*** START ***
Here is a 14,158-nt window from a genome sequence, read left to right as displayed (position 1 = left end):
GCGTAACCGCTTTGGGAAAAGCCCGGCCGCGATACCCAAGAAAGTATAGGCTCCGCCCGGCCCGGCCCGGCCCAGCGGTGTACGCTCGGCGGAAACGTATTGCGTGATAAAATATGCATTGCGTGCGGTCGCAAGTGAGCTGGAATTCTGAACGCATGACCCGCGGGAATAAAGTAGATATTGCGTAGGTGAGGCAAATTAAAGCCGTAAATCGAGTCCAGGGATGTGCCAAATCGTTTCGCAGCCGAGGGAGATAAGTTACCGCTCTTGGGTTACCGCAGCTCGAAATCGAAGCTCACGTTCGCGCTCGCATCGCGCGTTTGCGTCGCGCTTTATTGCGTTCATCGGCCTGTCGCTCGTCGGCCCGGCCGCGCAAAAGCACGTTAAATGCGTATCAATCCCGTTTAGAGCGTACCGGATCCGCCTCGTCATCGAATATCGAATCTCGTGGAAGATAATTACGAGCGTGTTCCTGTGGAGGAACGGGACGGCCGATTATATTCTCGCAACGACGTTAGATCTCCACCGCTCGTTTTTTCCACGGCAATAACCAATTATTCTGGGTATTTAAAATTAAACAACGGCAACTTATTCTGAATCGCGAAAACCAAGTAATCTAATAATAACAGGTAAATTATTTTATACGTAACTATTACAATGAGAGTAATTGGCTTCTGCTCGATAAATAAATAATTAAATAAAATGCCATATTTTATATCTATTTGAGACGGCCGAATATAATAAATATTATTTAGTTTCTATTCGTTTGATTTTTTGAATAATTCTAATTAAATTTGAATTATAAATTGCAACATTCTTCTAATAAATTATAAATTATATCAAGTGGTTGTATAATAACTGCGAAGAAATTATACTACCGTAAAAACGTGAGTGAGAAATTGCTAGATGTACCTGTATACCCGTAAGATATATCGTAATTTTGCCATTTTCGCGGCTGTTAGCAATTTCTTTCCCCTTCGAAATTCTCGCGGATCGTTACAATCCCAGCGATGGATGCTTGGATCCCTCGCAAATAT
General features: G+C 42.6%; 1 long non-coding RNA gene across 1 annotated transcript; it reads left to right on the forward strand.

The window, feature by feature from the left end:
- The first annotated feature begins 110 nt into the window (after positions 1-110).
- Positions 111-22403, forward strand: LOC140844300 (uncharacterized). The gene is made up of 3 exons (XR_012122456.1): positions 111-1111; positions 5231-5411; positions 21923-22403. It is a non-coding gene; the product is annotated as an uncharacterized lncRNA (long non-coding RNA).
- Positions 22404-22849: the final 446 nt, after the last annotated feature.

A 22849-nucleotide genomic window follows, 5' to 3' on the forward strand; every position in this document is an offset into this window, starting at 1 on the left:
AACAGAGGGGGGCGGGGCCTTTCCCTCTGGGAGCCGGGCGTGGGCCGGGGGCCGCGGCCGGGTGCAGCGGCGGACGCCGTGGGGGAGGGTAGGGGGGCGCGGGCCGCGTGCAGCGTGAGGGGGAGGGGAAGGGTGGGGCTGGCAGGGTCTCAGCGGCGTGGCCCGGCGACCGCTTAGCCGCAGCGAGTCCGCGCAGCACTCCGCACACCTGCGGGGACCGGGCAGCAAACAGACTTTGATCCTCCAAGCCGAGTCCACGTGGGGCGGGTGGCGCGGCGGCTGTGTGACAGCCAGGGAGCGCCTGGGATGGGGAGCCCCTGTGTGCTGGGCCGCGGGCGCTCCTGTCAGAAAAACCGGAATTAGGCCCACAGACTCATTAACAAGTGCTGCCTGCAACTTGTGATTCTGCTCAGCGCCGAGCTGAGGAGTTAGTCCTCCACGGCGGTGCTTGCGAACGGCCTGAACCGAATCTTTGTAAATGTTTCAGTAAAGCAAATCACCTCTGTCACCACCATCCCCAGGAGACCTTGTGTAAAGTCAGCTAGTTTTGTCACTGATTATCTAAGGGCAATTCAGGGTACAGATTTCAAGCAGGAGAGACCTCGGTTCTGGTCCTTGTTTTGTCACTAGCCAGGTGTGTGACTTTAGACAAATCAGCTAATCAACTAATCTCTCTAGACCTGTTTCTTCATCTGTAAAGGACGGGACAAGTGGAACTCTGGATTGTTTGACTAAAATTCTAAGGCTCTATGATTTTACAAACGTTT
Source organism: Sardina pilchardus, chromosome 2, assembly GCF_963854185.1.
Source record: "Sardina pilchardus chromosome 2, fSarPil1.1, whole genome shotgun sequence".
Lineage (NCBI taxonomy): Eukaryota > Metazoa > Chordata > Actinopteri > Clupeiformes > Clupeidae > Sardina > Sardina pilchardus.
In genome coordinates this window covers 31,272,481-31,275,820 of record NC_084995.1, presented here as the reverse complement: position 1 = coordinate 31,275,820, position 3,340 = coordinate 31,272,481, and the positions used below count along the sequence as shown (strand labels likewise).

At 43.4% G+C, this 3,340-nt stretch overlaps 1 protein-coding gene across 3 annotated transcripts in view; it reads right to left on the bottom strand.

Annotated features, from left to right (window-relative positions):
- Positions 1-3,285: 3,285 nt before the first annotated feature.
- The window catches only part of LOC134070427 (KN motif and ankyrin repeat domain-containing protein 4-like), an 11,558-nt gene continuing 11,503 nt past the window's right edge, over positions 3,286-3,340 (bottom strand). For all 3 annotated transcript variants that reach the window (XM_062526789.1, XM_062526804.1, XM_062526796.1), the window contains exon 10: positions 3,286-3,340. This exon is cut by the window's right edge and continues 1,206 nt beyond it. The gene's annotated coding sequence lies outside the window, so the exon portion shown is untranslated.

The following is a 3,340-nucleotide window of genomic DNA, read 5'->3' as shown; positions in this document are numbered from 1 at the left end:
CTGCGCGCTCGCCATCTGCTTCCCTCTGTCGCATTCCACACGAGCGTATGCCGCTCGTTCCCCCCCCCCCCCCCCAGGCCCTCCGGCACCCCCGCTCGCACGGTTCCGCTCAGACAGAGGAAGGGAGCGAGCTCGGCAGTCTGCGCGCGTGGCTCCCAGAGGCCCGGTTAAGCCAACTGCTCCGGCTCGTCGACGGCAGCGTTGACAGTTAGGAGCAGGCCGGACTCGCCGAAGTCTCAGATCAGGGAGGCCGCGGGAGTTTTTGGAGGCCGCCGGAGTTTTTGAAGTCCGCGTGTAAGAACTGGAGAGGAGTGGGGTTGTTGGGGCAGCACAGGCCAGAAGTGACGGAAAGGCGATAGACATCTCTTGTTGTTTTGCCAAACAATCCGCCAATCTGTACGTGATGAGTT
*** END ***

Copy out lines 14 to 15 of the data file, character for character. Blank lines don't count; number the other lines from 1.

At 43.4% G+C, this 3,340-nt stretch overlaps 1 protein-coding gene across 3 annotated transcripts in view; it reads right to left on the bottom strand.

Annotated features, from left to right (window-relative positions):